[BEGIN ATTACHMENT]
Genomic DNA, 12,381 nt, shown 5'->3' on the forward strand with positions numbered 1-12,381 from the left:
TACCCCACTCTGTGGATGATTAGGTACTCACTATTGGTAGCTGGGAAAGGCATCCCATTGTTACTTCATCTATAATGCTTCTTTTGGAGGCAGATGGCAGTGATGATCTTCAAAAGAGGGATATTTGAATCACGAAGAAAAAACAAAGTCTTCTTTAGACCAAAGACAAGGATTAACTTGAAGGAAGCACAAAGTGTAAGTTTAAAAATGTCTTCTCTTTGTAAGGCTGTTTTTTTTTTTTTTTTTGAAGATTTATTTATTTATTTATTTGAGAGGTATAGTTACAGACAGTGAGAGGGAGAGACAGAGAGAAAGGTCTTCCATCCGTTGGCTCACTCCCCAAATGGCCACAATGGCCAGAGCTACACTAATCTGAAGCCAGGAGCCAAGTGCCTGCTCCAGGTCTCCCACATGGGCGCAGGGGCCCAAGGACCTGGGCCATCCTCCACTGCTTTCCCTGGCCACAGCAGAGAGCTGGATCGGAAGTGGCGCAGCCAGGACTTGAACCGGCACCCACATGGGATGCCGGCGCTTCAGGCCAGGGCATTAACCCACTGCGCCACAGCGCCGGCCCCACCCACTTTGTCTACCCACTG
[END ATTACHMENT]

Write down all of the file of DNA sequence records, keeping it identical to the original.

Genomic DNA, 12,381 nt, shown 5'->3' on the forward strand with positions numbered 1-12,381 from the left:
TACCCCACTCTGTGGATGATTAGGTACTCACTATTGGTAGCTGGGAAAGGCATCCCATTGTTACTTCATCTATAATGCTTCTTTTGGAGGCAGATGGCAGTGATGATCTTCAAAAGAGGGATATTTGAATCACGAAGAAAAAACAAAGTCTTCTTTAGACCAAAGACAAGGATTAACTTGAAGGAAGCACAAAGTGTAAGTTTAAAAATGTCTTCTCTTTGTAAGGCTGTTTTTTTTTTTTTTTTTGAAGATTTATTTATTTATTTATTTGAGAGGTATAGTTACAGACAGTGAGAGGGAGAGACAGAGAGAAAGGTCTTCCATCCGTTGGCTCACTCCCCAAATGGCCACAATGGCCAGAGCTACACTAATCTGAAGCCAGGAGCCAAGTGCCTGCTCCAGGTCTCCCACATGGGCGCAGGGGCCCAAGGACCTGGGCCATCCTCCACTGCTTTCCCTGGCCACAGCAGAGAGCTGGATCGGAAGTGGCGCAGCCAGGACTTGAACCGGCACCCACATGGGATGCCGGCGCTTCAGGCCAGGGCATTAACCCACTGCGCCACAGCGCCGGCCCCACCCACTTTGTCTACCCACTG